Continued in Part 2.

[1] When Jesus was baptized, immediately He went up from the water, and behold, the heavens were opened to Him, and He saw the Spirit of God descending like a dove and coming to rest on Him (Matthew 3:16).
     When He came up out of the water, immediately He saw the heavens being torn open and the Spirit descending on Him like a dove (Mark 1:10).
     When all the people were baptized, and when Jesus also had been baptized and was praying, the heavens were opened, and the Holy Spirit descended on Him in bodily form, like a dove; and a voice came from heaven, “You are My beloved Son; with You I am well pleased” (Luke 3:21–22).
     John bore witness: “I saw the Spirit descend from heaven like a dove, and it remained on Him. I myself did not know Him, but He who sent me to baptize with water said to me, ‘He on whom you see the Spirit descend and remain, this is He who baptizes with the Holy Spirit’” (John 1:32–33).

[2] Luke 4:14–15, 32, 36–37.

[3] Matthew 12:28.

[4] Behold, I am sending the promise of My Father upon you. But stay in the city until you are clothed with power from on high (Luke 24:49).

[5] Acts 1:8.

[6] 1 Corinthians 14:12.

[7] 1 Corinthians 12:28, 1 Corinthians 12:8–10, Ephesians 4:11, Romans 12:6–8, 1 Corinthians 7:7.

[8] 1 Peter 4:11.

[9] Wayne Grudem, Systematic Theology, An Introduction to Biblical Doctrine (Grand Rapids: InterVarsity Press, 2000), 1020.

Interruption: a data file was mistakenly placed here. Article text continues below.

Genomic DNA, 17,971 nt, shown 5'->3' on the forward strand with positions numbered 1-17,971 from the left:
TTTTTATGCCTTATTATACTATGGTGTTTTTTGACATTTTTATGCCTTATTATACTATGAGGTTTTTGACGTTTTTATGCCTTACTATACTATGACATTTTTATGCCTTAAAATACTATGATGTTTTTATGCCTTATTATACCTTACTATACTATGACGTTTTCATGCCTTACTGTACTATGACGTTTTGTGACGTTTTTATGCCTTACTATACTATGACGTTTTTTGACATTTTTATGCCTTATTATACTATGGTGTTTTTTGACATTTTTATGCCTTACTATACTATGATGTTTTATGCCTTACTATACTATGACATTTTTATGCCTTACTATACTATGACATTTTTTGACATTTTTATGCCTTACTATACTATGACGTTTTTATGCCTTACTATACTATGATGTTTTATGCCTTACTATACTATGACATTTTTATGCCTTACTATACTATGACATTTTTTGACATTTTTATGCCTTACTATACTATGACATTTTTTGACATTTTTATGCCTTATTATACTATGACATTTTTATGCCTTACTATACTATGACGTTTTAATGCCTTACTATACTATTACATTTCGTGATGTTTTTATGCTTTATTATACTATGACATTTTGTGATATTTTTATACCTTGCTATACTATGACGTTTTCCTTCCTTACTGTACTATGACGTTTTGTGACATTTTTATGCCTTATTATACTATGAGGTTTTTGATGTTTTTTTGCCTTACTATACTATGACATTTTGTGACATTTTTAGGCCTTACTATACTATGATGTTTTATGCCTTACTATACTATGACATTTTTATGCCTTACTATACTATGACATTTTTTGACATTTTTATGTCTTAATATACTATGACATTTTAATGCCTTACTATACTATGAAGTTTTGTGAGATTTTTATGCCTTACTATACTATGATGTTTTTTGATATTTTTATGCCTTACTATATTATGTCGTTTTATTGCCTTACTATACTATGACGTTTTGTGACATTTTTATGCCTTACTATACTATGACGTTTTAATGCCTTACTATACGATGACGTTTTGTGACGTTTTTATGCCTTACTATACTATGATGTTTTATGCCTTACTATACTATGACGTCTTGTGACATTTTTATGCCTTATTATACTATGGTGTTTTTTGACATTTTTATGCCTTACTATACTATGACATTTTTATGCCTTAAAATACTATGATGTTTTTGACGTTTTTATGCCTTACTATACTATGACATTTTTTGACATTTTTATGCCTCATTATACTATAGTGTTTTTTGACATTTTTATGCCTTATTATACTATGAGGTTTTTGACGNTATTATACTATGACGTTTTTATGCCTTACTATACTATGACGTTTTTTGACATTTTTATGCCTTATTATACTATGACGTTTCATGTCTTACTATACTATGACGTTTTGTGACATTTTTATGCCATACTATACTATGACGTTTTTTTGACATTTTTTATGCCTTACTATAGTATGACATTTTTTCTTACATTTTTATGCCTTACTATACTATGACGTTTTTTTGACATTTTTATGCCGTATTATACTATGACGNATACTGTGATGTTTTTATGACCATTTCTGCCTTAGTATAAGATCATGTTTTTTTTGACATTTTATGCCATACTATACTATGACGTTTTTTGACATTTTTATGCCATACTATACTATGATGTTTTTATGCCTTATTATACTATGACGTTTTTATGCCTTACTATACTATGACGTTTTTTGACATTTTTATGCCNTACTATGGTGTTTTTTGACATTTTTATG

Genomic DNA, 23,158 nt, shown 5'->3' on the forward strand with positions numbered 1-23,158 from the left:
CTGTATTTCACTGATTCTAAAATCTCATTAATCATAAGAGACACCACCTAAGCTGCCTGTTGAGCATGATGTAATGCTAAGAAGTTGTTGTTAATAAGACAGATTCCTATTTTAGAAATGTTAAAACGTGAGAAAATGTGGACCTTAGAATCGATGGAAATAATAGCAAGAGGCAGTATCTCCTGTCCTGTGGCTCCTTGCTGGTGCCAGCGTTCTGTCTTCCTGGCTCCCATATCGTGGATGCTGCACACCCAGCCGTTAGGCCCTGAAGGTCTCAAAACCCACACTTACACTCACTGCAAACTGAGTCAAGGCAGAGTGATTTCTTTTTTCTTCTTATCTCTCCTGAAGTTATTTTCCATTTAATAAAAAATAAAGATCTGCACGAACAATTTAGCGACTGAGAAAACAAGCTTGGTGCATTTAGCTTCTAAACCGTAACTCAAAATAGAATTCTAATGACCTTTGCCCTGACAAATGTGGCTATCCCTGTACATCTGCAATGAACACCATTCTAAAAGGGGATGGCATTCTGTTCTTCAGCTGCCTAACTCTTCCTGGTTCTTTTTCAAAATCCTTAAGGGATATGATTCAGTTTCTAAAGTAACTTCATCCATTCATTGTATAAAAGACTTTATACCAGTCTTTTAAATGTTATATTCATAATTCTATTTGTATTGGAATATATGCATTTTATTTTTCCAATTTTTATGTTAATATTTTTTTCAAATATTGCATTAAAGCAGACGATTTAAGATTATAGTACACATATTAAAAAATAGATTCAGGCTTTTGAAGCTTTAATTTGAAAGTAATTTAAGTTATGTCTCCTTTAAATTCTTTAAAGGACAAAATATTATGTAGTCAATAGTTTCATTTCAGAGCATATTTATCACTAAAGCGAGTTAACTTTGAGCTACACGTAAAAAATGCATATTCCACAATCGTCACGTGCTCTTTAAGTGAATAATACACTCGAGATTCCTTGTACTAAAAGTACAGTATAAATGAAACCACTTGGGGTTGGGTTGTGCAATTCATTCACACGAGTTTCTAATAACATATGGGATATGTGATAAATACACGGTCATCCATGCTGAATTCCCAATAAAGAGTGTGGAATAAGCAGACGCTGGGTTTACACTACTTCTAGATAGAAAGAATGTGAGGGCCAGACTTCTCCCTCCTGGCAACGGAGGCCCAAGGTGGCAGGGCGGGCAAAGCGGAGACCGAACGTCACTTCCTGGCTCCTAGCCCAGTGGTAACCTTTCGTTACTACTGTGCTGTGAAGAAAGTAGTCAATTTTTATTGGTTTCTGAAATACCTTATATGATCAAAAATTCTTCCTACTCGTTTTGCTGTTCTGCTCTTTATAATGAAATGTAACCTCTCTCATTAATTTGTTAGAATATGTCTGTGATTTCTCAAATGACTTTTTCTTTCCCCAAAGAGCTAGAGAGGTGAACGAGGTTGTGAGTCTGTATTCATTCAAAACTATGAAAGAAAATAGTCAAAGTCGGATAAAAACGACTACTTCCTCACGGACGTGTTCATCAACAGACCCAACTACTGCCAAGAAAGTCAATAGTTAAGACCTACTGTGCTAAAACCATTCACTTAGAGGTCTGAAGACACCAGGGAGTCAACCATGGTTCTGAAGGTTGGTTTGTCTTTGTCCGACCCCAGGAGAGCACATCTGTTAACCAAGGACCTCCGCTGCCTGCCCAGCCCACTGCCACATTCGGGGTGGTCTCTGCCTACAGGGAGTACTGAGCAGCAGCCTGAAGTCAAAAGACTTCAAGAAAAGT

[10] Ibid., 1022.

[11] 1 Corinthians 13:2.

[12] Mark 11:22–23.

[13] This very night there stood before me an angel of the God to whom I belong and whom I worship, and he said, ‘Do not be afraid, Paul; you must stand before Caesar. And behold, God has granted you all those who sail with you.’ So take heart, men, for I have faith in God that it will be exactly as I have been told. But we must run aground on some island (Acts 27:23–26).

[14] These points are taken from J. Rodman Williams, Renewal Theology, Systematic Theology from a Charismatic Perspective (Grand Rapids: Zondervan, 1996), 358–60.

[15] When Paul had gathered a bundle of sticks and put them on the fire, a viper came out because of the heat and fastened on his hand. When the native people saw the creature hanging from his hand, they said to one another, “No doubt this man is a murderer. Though he has escaped from the sea, Justice has not allowed him to live.” He, however, shook off the creature into the fire and suffered no harm. They were waiting for him to swell up or suddenly fall down dead. But when they had waited a long time and saw no misfortune come to him, they changed their minds and said that he was a god (Acts 28:3–6).

[16] Wayne Grudem, Systematic Theology, 1062.

[17] Do not despise prophecies (1 Thessalonians 5:20).